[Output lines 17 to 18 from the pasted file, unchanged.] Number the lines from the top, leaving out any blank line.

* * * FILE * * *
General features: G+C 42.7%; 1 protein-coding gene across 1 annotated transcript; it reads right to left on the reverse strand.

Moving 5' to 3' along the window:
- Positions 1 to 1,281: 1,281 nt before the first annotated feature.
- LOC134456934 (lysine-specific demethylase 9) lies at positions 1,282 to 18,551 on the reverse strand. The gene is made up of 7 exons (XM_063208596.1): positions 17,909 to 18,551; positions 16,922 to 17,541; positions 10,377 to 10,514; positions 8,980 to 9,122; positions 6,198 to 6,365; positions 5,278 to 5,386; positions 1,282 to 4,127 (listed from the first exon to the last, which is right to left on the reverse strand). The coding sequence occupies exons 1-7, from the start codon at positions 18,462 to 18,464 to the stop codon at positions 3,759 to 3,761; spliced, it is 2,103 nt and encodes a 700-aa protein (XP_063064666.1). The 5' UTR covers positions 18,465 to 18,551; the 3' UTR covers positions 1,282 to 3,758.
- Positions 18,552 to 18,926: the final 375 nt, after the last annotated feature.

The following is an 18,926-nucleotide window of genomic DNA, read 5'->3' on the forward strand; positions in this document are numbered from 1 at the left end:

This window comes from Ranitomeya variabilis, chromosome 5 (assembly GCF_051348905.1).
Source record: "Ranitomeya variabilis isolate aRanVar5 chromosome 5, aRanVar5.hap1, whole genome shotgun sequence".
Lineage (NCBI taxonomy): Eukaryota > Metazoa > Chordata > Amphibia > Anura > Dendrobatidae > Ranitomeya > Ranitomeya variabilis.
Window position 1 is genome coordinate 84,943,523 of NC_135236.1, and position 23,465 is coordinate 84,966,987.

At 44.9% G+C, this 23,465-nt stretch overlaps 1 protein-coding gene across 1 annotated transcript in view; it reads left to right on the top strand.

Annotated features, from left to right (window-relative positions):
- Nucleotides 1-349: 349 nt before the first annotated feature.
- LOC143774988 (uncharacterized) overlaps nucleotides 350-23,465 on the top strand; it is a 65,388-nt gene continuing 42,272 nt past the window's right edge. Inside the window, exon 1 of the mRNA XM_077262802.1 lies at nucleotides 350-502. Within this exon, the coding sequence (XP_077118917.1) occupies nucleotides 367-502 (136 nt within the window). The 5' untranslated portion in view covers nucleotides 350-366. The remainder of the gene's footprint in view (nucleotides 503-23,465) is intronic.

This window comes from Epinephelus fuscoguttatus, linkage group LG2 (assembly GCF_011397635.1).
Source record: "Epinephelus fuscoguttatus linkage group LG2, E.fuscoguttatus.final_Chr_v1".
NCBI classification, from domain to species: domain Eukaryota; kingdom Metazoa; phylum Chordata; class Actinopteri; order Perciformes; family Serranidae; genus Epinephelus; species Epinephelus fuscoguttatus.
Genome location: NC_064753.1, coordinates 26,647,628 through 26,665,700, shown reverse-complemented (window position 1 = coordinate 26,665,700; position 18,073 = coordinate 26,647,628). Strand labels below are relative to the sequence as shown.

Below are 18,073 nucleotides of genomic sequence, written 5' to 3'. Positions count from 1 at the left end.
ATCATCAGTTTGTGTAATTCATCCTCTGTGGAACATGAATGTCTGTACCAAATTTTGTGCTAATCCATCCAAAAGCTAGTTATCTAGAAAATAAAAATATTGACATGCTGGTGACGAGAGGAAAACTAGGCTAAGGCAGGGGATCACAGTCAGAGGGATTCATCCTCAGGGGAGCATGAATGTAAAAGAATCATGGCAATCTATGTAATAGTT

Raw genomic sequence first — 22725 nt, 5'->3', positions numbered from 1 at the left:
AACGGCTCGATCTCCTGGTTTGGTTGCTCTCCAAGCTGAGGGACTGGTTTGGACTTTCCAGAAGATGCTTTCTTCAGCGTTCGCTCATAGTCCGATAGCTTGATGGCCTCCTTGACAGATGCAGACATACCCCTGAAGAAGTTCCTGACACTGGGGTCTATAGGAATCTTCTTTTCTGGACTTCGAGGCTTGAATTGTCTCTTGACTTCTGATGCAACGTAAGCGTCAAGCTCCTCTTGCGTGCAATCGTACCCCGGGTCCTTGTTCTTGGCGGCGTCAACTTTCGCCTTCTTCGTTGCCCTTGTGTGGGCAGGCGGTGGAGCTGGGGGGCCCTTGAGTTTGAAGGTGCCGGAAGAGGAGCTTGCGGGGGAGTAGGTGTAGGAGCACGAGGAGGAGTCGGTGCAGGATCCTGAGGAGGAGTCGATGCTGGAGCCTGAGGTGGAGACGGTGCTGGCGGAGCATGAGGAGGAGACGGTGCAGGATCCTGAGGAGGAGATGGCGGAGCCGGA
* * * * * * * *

NCBI classification, from domain to species: domain Eukaryota; kingdom Metazoa; phylum Chordata; class Actinopteri; order Perciformes; family Serranidae; genus Epinephelus; species Epinephelus fuscoguttatus.
Genome location: NC_064753.1, coordinates 26,647,628 through 26,665,700, shown reverse-complemented (window position 1 = coordinate 26,665,700; position 18,073 = coordinate 26,647,628). Strand labels below are relative to the sequence as shown.